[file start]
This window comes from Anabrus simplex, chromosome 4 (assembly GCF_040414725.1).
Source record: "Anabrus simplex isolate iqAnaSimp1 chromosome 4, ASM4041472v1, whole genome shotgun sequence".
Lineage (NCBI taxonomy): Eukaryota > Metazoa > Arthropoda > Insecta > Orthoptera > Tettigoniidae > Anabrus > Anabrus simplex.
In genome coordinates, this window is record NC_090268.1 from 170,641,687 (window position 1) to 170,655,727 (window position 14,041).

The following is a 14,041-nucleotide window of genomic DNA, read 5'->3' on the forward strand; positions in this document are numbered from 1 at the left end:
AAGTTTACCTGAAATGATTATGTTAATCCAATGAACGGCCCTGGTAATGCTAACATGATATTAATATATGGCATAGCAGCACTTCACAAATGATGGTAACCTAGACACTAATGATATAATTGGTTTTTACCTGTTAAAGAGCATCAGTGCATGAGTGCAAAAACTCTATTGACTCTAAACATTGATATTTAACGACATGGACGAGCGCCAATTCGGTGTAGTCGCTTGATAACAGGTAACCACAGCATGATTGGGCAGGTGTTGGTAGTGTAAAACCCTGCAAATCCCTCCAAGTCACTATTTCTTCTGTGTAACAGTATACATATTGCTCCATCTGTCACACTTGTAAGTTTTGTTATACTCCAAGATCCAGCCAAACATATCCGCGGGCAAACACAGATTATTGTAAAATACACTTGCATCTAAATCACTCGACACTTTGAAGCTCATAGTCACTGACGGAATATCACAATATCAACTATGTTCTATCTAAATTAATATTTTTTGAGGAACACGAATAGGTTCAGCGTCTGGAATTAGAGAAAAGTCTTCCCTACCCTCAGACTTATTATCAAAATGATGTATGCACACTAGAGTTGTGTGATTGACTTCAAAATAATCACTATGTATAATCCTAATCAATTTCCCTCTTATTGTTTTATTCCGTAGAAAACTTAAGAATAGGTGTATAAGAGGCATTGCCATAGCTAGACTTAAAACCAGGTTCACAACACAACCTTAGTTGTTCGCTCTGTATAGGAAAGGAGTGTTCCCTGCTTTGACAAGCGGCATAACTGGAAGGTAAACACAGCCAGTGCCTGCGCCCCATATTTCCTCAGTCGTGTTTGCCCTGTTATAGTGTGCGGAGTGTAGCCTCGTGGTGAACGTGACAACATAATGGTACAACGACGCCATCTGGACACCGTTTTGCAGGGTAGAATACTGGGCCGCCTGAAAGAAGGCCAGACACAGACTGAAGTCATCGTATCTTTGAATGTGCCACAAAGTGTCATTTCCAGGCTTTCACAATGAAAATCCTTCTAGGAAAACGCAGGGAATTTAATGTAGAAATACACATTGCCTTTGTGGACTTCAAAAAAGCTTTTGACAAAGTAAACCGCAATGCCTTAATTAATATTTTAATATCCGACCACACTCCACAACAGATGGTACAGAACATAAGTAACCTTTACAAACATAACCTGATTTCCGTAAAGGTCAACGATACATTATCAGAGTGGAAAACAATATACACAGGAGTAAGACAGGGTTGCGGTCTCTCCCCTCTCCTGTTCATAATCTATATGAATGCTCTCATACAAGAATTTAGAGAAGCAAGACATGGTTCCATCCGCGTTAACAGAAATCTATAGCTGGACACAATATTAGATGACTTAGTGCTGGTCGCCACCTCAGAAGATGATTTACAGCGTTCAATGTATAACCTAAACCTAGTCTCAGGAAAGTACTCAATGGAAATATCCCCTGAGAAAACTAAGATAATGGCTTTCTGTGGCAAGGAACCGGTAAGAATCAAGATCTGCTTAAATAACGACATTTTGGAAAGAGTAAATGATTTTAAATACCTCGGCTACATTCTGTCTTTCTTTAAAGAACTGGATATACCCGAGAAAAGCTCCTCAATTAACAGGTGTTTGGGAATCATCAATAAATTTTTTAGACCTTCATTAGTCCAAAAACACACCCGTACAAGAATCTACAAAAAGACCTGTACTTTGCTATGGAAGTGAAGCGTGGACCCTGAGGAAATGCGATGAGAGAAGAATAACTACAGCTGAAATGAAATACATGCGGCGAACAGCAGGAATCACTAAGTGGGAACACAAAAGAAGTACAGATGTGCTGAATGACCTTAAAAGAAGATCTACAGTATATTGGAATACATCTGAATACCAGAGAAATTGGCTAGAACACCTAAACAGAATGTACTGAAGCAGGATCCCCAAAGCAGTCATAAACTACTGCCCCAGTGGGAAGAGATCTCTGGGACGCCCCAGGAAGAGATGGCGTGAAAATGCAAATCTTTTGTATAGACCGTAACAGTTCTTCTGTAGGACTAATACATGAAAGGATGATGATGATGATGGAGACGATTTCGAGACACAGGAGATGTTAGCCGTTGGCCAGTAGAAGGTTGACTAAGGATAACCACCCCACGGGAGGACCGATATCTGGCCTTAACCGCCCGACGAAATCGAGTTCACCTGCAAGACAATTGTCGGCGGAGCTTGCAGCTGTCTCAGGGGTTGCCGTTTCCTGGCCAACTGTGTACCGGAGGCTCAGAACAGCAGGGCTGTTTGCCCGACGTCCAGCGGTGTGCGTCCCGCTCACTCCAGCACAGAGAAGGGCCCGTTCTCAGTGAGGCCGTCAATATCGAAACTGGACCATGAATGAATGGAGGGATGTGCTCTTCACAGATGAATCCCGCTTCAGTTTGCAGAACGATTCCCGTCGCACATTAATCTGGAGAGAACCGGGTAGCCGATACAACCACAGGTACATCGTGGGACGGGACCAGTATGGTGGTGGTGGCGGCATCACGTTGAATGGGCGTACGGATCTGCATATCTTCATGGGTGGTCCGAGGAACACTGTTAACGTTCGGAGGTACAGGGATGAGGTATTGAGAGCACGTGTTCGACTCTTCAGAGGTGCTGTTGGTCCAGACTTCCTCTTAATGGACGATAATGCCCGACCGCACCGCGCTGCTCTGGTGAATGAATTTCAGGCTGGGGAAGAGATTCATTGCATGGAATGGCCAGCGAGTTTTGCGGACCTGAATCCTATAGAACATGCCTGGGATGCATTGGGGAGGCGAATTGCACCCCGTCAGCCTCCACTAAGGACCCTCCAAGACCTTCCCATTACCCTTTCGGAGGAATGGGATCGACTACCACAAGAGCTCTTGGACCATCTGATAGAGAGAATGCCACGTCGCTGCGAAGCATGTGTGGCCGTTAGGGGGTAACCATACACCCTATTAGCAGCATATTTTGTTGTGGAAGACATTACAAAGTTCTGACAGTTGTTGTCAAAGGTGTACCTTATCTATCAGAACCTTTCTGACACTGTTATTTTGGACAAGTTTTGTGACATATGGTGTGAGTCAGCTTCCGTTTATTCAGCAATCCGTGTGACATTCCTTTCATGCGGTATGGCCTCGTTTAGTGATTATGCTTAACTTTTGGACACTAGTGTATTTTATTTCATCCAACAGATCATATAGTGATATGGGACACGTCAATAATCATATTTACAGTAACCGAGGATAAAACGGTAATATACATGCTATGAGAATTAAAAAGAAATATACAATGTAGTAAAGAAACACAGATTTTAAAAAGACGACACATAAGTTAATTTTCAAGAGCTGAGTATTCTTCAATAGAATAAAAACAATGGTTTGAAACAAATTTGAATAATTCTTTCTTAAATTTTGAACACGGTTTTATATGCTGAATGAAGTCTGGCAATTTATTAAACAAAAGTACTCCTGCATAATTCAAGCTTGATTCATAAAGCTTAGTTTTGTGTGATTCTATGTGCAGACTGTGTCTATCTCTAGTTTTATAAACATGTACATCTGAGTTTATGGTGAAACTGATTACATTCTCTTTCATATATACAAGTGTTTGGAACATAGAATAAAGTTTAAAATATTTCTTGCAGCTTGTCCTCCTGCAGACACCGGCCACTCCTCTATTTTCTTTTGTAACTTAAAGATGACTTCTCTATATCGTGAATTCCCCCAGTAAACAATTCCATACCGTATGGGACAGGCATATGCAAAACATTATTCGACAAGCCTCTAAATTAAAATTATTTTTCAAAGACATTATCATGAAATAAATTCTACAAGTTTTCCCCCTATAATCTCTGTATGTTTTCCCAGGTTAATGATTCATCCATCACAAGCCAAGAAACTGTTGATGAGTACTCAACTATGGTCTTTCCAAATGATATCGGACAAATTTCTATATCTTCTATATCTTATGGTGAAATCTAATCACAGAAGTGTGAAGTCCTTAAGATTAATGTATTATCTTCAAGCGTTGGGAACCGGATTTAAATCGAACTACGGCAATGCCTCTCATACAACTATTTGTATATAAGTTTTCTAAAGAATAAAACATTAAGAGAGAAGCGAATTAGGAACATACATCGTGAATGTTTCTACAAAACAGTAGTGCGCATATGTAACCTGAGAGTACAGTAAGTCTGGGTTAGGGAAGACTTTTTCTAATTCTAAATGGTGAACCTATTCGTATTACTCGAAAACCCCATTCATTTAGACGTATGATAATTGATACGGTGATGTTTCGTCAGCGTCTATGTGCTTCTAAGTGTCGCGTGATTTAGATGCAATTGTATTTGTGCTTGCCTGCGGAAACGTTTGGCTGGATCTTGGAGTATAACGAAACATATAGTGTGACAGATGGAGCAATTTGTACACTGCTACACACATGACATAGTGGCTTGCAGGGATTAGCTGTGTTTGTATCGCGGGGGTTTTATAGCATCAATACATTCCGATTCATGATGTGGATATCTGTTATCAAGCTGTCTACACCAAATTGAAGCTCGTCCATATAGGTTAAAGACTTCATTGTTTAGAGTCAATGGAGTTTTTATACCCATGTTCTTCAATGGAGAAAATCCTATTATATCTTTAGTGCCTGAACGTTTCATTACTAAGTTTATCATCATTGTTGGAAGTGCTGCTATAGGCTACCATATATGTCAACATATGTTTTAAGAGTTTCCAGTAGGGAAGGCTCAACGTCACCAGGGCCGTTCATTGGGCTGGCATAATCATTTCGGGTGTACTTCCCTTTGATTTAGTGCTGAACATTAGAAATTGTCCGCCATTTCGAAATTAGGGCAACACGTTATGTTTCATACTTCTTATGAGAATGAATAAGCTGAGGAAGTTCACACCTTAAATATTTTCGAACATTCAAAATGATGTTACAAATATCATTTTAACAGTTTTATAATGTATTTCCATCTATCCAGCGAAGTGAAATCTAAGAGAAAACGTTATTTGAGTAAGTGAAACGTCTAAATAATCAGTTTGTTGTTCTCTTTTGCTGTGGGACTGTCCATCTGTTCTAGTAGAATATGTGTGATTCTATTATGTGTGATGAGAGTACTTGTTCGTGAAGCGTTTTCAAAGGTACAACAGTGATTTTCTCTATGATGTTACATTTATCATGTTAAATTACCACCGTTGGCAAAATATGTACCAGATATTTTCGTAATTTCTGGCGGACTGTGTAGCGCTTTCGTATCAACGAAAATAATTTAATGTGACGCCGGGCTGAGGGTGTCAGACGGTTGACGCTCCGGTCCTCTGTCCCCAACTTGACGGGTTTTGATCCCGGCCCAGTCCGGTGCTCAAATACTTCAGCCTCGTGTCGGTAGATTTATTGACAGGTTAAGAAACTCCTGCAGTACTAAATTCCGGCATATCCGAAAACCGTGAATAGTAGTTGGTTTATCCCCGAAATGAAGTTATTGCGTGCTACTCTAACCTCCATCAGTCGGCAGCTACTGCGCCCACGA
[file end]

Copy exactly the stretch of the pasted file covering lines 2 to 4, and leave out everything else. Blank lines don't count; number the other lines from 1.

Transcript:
Source record: "Anabrus simplex isolate iqAnaSimp1 chromosome 4, ASM4041472v1, whole genome shotgun sequence".
Lineage (NCBI taxonomy): Eukaryota > Metazoa > Arthropoda > Insecta > Orthoptera > Tettigoniidae > Anabrus > Anabrus simplex.
In genome coordinates, this window is record NC_090268.1 from 170,641,687 (window position 1) to 170,655,727 (window position 14,041).